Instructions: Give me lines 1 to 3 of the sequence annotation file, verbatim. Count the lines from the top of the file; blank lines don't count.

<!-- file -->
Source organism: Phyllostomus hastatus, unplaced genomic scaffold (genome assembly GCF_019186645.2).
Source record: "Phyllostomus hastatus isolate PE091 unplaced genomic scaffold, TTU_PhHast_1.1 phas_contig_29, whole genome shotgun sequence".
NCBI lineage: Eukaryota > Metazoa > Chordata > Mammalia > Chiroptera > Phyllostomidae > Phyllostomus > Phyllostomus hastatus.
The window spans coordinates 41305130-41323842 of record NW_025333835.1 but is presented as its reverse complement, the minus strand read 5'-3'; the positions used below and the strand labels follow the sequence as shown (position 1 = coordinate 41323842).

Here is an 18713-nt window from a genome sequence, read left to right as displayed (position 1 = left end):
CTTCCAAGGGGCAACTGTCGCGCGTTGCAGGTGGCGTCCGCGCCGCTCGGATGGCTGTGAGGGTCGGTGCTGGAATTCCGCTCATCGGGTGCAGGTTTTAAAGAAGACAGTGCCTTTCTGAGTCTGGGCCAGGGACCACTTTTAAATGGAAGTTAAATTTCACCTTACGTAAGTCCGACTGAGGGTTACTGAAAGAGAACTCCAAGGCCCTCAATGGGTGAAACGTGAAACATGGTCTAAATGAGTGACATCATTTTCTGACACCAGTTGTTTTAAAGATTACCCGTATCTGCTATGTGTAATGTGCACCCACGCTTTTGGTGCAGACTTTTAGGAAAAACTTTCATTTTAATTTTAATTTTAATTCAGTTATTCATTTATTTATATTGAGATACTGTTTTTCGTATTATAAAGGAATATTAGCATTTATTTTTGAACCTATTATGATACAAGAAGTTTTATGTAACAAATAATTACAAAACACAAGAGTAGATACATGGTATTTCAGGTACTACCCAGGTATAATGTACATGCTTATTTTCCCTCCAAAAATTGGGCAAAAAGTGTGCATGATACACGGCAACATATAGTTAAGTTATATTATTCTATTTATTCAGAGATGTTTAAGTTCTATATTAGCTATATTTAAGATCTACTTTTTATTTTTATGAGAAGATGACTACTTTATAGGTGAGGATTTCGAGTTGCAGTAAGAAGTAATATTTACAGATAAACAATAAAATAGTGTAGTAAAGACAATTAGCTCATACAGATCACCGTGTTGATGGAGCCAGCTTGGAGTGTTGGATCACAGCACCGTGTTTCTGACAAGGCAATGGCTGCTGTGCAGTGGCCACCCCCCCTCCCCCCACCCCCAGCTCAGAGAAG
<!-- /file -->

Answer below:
Source organism: Phyllostomus hastatus, unplaced genomic scaffold (genome assembly GCF_019186645.2).
Source record: "Phyllostomus hastatus isolate PE091 unplaced genomic scaffold, TTU_PhHast_1.1 phas_contig_29, whole genome shotgun sequence".
NCBI lineage: Eukaryota > Metazoa > Chordata > Mammalia > Chiroptera > Phyllostomidae > Phyllostomus > Phyllostomus hastatus.